Chiefs’ unpredictable offense keeping opponents on their toes

The Chiefs' offense has continued to surprise opponents this season, most recently with a two-touchdown performance from backup running back Charcandrick West last week.
David Kohl-USA TODAY Sports

KANSAS CITY, Missouri — Charcandrick West stood in front of his locker in the mostly empty Kansas City Chiefs training facility, the backup running back holding court after an out-of-nowhere two-touchdown performance in the win over Houston last week.

He mused on just about every topic imaginable, from Kansas City’s unbeaten start to the unexpected play of quarterback Alex Smith to the success of rookie running back Kareem Hunt.

When asked about the Chiefs’ creativity on offense, his grin threatened to break his face.

“It’s a dream, man. They’re making the Madden guys’ jobs hard,” West said, referring to programmers and designers at EA Sports who are responsible for the signature NFL video game.

“I don’t know how they’re going to get all of this stuff in the game next year,” West said.

If they’re trying to replicate the Chiefs’ playbook, it might push the limits of technology.

Whether it’s jet sweeps, shovel passes, laterals and traps and all kinds of misdirection, one thing is clear: The game plans that head coach Andy Reid and offensive coordinator Matt Nagy have put together have pushed the boundaries of what seems possible in an NFL known for its copycat tendencies.

“Every week, defenses are trying to do something to take away what you’re trying to do. That’s always been the case,” Smith said. “The goal is to be really balanced. You want a lot of guys that can produce, you want to do it in a lot of different ways, so you’re not one-dimensional — so they can’t shut you down that easily.”

One-dimensional? The Chiefs are pushing the boundaries of three-dimensional.

In some ways, that’s nothing new. Reid long ago earned a reputation for being an offensive innovator, putting Donovan McNabb and Co. in creative situations in Philadelphia. But for many years, he’s been held back by the talent on the field, forced to play to the strengths of a team lacking the right quarterback or playmaking wide receiver capable of fully realizing his vision.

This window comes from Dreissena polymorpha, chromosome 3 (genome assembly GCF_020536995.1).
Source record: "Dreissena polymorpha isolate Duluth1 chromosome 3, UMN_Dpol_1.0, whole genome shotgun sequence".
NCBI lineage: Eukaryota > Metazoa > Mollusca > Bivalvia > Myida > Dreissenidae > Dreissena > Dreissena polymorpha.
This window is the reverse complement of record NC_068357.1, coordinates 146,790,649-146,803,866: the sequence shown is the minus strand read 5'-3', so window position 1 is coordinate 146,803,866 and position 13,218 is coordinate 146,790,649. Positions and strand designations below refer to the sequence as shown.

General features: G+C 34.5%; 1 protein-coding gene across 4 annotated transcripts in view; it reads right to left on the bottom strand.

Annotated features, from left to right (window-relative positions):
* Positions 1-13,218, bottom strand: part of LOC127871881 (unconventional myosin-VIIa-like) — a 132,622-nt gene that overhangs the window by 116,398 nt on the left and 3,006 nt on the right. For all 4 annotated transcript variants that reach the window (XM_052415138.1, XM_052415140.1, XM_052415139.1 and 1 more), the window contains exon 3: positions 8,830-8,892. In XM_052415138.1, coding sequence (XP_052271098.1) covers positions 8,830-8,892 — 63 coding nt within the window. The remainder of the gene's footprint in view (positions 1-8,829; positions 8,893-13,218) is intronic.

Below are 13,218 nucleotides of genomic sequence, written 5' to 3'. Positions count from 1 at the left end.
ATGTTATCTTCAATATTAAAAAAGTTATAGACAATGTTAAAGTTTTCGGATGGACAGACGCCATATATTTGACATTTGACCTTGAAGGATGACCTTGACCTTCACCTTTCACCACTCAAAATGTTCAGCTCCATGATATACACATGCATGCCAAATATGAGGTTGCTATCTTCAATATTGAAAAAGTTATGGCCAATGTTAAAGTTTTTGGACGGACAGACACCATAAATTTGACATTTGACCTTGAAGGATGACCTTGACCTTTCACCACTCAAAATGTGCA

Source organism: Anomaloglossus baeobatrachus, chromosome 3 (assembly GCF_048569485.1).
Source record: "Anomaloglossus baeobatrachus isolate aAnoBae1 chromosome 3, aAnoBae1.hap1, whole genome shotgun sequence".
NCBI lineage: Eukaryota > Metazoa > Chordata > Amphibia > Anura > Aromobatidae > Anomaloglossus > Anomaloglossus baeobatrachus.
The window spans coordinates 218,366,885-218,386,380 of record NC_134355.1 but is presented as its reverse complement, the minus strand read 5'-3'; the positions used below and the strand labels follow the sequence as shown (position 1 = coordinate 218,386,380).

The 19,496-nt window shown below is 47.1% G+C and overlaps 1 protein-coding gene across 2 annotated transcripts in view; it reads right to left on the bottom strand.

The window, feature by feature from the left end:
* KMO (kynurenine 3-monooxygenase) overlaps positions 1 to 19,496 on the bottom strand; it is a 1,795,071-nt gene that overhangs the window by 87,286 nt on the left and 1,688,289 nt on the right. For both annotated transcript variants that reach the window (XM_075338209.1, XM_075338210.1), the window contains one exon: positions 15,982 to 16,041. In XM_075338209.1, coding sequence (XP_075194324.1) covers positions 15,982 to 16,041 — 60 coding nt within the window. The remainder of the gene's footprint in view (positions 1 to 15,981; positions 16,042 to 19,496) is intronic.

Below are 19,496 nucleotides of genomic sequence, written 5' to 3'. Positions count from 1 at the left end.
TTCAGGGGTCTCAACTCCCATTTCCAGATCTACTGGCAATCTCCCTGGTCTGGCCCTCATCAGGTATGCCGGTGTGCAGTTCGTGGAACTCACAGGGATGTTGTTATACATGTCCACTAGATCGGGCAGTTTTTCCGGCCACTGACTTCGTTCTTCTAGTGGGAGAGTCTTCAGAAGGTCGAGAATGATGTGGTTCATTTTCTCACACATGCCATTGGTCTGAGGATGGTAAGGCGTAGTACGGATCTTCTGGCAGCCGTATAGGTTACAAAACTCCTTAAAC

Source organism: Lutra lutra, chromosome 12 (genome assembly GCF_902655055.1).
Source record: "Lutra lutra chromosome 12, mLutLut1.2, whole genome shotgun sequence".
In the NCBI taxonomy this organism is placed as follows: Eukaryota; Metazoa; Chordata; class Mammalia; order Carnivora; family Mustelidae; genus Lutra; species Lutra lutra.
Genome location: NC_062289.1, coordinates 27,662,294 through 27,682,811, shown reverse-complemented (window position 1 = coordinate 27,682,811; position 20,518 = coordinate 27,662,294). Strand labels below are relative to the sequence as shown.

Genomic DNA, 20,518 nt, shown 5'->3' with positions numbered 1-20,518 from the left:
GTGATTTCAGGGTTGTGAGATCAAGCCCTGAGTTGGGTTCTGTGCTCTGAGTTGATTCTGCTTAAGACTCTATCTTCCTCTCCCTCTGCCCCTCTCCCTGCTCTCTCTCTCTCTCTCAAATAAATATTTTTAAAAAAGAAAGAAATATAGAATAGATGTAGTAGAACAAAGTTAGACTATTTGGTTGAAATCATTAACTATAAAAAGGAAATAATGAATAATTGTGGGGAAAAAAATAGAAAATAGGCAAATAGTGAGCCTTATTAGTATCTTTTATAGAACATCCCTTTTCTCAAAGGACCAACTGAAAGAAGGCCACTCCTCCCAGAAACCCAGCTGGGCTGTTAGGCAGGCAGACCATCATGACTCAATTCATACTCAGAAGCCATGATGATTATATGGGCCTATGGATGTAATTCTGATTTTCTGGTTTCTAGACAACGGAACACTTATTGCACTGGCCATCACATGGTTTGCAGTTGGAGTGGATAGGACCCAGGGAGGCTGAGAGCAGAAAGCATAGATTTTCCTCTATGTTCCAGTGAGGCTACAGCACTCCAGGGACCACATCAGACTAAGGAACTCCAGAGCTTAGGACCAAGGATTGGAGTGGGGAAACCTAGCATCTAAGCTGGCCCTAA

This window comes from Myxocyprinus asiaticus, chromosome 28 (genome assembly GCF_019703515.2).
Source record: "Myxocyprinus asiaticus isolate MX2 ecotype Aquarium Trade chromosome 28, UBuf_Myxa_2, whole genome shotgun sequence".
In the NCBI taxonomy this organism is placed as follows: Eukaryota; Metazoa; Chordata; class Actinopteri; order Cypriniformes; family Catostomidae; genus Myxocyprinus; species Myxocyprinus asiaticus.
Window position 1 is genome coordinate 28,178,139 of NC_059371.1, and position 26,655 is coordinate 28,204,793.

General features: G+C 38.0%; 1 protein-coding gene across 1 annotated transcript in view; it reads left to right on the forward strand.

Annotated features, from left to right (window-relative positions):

That doesn’t appear to be the case anymore.

Smith has never been considered a superstar, but his running ability combined with an uncanny knack for avoiding turnovers has allowed Reid to put his quarterback in unique situations.

Like the pistol. Or the kind of read-options that fans are accustomed to seeing in college football.

Throw in the versatility of Hunt out of the backfield, the ability of tight end Travis Kelce to catch screen passes while also stretching the field and the world-class sprinting speed of wide receiver Tyreek Hill, and you have a trio of playmakers who allow Reid and Nagy to try out just about anything.

“Their video is really impressive, and analytically — from a number standpoint — they’re really impressive,” said Pittsburgh Steelers coach Mike Tomlin, whose team will try to figure out the Chiefs on Sunday.

The numbers bear that out, too. The Chiefs are second in the NFL in total offense, lead the league in yards per play and points per game, and are third in time of possession. The balance is evident when you consider they’re second in the NFL in yards rushing and ninth in yards passing.

Reid mostly dismisses any notion that things are markedly different this year, but he does accept that defenses have begun trying new wrinkles to slow the Chiefs down.

“More in the run-game stuff than the pass game,” he said, “but everyone has their own flair.”

Including the Chiefs, for whom Reid’s creativity is keeping them one step ahead.